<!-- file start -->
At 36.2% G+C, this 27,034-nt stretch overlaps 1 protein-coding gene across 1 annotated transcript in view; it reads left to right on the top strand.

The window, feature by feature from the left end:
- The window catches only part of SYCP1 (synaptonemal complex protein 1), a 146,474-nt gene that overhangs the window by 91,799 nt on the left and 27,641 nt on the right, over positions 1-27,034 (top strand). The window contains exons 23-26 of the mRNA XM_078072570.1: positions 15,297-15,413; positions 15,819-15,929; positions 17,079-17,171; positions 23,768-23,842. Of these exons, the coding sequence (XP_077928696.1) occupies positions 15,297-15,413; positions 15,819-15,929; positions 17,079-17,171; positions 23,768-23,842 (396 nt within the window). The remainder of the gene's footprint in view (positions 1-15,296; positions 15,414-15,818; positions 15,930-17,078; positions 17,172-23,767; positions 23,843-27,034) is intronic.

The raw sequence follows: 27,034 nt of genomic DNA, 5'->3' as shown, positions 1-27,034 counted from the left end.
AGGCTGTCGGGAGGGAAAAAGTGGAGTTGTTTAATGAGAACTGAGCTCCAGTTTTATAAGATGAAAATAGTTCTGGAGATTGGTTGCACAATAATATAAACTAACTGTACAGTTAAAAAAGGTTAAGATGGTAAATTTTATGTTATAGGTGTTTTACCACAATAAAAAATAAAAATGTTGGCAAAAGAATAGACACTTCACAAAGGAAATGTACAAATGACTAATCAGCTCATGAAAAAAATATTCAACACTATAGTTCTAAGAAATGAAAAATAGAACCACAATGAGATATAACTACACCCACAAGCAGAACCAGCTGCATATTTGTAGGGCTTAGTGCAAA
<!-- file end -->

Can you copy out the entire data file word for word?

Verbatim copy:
At 36.2% G+C, this 27,034-nt stretch overlaps 1 protein-coding gene across 1 annotated transcript in view; it reads left to right on the top strand.

The window, feature by feature from the left end:
- The window catches only part of SYCP1 (synaptonemal complex protein 1), a 146,474-nt gene that overhangs the window by 91,799 nt on the left and 27,641 nt on the right, over positions 1-27,034 (top strand). The window contains exons 23-26 of the mRNA XM_078072570.1: positions 15,297-15,413; positions 15,819-15,929; positions 17,079-17,171; positions 23,768-23,842. Of these exons, the coding sequence (XP_077928696.1) occupies positions 15,297-15,413; positions 15,819-15,929; positions 17,079-17,171; positions 23,768-23,842 (396 nt within the window). The remainder of the gene's footprint in view (positions 1-15,296; positions 15,414-15,818; positions 15,930-17,078; positions 17,172-23,767; positions 23,843-27,034) is intronic.

The raw sequence follows: 27,034 nt of genomic DNA, 5'->3' as shown, positions 1-27,034 counted from the left end.
AGGCTGTCGGGAGGGAAAAAGTGGAGTTGTTTAATGAGAACTGAGCTCCAGTTTTATAAGATGAAAATAGTTCTGGAGATTGGTTGCACAATAATATAAACTAACTGTACAGTTAAAAAAGGTTAAGATGGTAAATTTTATGTTATAGGTGTTTTACCACAATAAAAAATAAAAATGTTGGCAAAAGAATAGACACTTCACAAAGGAAATGTACAAATGACTAATCAGCTCATGAAAAAAATATTCAACACTATAGTTCTAAGAAATGAAAAATAGAACCACAATGAGATATAACTACACCCACAAGCAGAACCAGCTGCATATTTGTAGGGCTTAGTGCAAA